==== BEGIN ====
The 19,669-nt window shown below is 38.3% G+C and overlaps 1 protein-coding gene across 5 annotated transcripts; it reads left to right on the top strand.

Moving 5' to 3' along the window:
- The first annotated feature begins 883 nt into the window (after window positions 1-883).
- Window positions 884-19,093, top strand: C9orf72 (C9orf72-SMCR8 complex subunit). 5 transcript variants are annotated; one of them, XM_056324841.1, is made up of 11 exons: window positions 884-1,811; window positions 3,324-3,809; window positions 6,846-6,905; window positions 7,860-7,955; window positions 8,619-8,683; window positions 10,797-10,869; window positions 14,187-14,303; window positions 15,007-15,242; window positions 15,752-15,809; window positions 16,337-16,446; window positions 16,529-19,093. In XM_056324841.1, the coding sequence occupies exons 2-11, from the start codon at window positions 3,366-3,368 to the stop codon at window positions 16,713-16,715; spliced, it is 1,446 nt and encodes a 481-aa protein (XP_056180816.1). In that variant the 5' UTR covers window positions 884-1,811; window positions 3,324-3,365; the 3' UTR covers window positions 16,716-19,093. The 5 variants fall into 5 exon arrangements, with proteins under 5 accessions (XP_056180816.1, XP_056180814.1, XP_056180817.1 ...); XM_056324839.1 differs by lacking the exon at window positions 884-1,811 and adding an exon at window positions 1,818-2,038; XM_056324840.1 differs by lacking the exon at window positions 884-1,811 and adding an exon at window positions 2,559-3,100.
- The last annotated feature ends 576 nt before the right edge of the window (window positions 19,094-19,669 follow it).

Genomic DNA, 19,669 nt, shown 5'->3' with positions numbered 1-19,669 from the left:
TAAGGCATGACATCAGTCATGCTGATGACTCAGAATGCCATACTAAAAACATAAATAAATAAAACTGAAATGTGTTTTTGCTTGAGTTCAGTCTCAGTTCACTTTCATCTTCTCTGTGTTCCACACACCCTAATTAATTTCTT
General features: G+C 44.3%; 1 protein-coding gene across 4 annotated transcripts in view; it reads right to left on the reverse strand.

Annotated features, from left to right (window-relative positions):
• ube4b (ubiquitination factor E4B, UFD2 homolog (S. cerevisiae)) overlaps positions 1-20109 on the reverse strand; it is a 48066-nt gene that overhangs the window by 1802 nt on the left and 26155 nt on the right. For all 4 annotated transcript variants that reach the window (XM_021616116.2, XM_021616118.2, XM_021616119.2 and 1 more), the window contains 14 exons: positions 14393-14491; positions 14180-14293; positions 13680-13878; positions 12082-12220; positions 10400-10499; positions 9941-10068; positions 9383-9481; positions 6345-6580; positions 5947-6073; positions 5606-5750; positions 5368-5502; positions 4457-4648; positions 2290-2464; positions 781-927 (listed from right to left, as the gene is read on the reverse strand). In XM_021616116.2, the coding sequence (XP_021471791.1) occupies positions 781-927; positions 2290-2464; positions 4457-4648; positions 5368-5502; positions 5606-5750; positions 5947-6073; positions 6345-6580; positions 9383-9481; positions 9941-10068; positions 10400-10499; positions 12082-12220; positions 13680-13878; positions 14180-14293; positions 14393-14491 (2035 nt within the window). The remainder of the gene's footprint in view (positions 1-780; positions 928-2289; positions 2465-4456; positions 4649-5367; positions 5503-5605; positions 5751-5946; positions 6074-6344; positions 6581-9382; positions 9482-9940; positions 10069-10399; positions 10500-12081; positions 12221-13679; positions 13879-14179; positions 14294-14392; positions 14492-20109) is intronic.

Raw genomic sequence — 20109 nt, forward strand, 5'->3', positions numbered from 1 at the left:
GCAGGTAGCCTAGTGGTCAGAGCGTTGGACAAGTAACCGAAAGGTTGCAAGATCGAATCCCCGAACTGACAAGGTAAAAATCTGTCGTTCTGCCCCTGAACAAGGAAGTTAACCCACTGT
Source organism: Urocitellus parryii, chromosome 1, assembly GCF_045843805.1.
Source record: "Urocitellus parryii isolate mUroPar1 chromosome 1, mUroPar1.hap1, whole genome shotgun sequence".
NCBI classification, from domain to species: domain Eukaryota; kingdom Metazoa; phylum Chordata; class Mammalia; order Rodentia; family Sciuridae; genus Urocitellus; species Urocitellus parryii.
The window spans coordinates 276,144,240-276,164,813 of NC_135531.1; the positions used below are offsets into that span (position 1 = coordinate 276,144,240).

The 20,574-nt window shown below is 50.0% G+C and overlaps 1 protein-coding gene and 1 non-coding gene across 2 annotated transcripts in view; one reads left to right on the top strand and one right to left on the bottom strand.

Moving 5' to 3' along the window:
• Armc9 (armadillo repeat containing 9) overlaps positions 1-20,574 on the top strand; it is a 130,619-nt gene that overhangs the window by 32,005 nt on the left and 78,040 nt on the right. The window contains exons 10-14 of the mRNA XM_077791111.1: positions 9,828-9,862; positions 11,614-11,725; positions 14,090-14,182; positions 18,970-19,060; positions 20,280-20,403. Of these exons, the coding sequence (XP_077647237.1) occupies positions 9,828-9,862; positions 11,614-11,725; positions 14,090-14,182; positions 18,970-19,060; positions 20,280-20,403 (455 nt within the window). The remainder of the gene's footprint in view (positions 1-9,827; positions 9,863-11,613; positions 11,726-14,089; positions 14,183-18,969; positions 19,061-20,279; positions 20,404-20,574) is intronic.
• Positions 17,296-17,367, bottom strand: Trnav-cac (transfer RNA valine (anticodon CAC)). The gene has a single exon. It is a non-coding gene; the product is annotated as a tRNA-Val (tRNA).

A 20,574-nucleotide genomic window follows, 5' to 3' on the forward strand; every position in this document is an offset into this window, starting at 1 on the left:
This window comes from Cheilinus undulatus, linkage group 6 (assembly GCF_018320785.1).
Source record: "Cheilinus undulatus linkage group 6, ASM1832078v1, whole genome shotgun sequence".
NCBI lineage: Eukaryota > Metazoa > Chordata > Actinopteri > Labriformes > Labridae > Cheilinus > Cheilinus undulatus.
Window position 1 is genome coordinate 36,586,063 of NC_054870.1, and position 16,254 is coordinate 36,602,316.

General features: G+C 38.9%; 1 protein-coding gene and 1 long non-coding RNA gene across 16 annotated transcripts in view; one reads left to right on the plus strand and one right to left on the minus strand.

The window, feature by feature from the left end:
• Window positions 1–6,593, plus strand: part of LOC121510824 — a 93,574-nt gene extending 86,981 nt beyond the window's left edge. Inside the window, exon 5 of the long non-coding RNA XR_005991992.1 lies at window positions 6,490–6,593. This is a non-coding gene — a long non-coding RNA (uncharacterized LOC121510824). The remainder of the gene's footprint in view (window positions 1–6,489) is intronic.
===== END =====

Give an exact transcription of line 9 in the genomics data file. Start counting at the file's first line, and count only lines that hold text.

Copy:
Annotated features, from left to right (window-relative positions):